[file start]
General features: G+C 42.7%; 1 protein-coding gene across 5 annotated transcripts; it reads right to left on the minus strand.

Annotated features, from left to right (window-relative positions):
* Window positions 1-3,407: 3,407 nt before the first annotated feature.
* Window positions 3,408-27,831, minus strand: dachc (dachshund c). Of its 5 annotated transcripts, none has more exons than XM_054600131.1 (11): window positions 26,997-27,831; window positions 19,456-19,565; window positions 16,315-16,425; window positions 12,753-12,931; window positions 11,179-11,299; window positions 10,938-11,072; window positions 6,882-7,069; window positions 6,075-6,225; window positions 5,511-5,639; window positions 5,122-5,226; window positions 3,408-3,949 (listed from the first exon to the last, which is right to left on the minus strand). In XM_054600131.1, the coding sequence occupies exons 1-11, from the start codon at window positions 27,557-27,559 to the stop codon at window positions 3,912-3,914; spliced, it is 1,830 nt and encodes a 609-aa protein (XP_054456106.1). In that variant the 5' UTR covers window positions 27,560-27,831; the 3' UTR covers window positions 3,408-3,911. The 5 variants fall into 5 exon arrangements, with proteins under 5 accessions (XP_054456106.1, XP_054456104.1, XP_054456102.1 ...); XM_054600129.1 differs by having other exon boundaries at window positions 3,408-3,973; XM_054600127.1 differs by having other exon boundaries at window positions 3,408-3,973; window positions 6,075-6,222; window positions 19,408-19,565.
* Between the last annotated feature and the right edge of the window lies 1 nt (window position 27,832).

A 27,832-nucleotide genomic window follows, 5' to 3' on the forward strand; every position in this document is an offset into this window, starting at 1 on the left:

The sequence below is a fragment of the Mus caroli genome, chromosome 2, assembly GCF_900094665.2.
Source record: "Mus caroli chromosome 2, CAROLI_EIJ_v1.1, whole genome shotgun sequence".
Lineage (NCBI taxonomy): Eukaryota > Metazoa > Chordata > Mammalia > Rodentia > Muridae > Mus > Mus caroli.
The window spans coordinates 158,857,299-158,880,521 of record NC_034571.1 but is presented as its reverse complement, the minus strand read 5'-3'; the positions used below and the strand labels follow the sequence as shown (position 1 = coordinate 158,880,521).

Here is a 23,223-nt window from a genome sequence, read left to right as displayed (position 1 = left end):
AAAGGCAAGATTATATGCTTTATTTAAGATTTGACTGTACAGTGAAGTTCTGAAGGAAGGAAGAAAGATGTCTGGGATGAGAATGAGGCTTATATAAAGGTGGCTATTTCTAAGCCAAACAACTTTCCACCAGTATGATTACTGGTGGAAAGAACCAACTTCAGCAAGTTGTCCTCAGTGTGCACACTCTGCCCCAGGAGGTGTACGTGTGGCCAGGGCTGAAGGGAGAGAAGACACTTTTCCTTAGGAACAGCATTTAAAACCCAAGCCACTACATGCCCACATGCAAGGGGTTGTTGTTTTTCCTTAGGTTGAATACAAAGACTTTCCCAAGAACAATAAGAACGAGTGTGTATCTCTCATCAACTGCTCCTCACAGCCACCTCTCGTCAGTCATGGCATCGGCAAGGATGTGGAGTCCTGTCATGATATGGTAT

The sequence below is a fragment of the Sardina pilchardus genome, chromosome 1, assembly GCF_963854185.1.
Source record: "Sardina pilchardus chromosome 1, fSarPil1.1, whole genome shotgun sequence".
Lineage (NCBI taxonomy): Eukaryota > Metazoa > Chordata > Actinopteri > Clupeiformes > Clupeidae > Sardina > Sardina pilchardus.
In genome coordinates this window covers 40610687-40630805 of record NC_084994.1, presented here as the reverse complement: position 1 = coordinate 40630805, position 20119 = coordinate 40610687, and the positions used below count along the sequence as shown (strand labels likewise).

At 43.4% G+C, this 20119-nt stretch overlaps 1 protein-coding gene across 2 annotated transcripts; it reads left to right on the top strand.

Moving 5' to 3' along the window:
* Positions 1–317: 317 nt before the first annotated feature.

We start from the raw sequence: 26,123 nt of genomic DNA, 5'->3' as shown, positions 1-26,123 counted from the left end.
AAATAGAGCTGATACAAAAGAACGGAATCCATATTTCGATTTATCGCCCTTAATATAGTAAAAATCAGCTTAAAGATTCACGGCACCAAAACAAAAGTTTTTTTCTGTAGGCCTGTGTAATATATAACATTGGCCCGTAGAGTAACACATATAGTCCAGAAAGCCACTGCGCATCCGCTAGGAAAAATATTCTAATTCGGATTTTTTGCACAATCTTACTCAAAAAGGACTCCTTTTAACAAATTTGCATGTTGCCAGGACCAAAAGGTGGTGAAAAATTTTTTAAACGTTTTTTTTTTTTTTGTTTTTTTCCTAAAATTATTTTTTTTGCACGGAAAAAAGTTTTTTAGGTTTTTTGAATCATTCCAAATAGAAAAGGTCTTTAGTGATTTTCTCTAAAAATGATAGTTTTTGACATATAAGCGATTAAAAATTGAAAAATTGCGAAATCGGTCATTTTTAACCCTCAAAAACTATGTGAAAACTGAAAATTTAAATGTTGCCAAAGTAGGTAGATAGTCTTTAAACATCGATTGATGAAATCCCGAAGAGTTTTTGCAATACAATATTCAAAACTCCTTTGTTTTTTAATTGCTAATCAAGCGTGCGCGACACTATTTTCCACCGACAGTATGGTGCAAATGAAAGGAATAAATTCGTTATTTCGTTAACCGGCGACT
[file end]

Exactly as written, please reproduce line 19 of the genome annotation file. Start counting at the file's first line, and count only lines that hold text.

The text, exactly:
* Positions 1–317: 317 nt before the first annotated feature.